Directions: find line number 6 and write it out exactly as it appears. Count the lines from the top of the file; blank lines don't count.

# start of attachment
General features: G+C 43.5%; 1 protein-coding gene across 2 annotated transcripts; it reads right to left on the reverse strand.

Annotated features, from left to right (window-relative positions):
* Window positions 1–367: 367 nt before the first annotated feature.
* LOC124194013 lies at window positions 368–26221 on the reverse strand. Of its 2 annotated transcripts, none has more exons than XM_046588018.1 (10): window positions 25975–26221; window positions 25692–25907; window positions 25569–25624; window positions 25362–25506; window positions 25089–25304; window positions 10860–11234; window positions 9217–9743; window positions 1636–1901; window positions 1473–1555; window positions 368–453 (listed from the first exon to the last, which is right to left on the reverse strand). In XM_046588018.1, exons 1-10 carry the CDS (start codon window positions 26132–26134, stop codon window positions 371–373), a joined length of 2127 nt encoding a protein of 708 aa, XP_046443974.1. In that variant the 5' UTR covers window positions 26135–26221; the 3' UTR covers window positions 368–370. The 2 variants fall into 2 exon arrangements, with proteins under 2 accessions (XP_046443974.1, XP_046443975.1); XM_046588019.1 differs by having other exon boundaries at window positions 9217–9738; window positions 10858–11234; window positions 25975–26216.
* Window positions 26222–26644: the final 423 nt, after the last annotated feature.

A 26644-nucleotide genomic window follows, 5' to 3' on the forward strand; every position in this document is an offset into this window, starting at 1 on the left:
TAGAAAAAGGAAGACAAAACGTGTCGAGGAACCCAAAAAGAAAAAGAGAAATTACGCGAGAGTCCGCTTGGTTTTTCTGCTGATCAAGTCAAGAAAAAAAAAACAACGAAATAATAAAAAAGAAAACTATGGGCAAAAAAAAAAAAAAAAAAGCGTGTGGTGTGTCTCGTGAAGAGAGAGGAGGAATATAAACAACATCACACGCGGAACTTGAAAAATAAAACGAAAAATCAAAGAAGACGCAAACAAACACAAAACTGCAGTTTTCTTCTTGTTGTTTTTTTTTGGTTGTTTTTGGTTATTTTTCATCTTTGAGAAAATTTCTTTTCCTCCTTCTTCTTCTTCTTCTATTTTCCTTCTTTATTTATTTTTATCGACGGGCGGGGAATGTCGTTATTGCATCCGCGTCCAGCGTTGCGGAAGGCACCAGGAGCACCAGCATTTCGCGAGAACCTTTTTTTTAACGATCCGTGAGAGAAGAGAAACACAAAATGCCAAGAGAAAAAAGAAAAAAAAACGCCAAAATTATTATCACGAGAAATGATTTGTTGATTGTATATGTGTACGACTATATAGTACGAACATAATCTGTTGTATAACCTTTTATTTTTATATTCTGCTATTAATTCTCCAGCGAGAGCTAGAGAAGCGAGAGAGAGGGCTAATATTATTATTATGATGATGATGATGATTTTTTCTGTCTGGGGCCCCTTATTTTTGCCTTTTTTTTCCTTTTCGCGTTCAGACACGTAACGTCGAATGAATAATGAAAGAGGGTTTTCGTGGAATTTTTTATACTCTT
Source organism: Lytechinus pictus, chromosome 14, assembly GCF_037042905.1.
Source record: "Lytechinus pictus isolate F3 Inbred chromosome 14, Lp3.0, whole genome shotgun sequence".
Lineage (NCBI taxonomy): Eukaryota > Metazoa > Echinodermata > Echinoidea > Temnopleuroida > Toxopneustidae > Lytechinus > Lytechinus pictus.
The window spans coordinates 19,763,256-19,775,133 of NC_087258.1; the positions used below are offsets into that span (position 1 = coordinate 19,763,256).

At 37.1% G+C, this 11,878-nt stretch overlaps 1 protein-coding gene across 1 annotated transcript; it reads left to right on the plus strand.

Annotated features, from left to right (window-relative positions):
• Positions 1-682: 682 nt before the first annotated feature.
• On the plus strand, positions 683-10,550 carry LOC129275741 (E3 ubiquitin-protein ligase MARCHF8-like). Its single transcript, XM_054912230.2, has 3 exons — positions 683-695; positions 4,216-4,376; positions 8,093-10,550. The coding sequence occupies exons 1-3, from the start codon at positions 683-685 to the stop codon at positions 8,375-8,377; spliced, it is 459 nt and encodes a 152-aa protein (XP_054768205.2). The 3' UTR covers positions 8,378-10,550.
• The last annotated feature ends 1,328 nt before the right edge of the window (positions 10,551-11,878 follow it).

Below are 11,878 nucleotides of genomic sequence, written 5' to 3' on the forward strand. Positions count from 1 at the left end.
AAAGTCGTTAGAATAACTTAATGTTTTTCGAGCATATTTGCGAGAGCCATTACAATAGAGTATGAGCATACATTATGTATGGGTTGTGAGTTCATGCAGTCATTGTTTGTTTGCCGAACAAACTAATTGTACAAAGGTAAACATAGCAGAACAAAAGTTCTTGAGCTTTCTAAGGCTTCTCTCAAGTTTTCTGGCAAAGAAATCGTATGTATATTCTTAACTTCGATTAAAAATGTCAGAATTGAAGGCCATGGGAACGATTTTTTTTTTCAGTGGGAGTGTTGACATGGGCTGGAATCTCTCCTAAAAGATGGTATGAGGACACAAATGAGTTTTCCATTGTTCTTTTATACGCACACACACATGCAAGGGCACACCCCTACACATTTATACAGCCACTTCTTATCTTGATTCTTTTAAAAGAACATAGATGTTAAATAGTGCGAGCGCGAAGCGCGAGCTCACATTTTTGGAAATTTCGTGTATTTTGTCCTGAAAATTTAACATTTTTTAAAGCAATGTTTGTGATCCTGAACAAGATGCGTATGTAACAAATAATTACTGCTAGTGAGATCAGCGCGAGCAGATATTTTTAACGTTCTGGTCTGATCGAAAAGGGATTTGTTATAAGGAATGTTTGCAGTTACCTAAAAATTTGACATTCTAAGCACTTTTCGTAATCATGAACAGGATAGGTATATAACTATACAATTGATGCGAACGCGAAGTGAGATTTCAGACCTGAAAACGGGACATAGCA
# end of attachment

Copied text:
A 26644-nucleotide genomic window follows, 5' to 3' on the forward strand; every position in this document is an offset into this window, starting at 1 on the left: